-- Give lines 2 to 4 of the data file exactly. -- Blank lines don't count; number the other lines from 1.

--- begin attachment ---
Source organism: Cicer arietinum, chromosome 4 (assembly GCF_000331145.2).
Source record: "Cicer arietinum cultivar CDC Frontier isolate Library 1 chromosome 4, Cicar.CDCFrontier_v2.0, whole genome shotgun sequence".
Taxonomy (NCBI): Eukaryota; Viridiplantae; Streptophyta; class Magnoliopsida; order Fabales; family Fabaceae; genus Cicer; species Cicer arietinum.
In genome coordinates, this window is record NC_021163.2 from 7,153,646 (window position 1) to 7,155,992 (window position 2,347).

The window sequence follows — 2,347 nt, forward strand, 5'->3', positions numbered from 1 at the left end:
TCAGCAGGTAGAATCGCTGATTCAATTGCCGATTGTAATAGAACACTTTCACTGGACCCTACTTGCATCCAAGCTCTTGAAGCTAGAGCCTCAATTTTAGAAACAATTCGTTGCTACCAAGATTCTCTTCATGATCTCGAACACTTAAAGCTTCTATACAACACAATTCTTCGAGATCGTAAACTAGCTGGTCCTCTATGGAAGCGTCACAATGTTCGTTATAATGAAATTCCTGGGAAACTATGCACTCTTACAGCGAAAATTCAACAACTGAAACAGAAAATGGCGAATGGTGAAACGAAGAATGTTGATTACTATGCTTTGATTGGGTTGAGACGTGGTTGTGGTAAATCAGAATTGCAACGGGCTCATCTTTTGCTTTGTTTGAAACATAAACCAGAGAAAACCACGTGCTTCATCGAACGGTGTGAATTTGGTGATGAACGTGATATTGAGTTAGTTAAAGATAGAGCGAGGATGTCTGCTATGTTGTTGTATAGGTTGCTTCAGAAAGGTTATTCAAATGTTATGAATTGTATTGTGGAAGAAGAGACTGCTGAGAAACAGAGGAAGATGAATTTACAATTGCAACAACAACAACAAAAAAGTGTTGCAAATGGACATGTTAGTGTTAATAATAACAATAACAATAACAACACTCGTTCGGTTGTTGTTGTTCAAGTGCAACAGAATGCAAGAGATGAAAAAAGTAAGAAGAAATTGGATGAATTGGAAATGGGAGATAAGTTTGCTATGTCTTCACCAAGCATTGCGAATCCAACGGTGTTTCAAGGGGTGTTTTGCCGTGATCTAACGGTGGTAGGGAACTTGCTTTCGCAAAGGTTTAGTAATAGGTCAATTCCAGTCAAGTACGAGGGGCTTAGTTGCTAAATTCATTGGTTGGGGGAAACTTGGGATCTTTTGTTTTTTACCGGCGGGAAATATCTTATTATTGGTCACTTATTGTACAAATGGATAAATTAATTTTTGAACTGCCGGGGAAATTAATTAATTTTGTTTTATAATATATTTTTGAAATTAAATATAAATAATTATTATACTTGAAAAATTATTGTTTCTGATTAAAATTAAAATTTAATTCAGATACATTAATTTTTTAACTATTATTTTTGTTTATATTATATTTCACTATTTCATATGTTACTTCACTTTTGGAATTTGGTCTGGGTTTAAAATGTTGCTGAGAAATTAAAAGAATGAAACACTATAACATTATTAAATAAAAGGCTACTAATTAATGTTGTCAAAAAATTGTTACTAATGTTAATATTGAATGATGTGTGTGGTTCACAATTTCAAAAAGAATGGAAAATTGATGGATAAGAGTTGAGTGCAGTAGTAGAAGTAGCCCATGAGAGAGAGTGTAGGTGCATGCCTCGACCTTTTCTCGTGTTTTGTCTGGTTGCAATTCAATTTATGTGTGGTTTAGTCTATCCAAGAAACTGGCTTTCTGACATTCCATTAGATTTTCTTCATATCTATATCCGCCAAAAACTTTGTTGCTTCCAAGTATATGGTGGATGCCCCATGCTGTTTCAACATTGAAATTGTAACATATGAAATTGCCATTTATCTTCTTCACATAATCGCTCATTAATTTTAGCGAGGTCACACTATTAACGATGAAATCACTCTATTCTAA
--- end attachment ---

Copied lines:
Source record: "Cicer arietinum cultivar CDC Frontier isolate Library 1 chromosome 4, Cicar.CDCFrontier_v2.0, whole genome shotgun sequence".
Taxonomy (NCBI): Eukaryota; Viridiplantae; Streptophyta; class Magnoliopsida; order Fabales; family Fabaceae; genus Cicer; species Cicer arietinum.
In genome coordinates, this window is record NC_021163.2 from 7,153,646 (window position 1) to 7,155,992 (window position 2,347).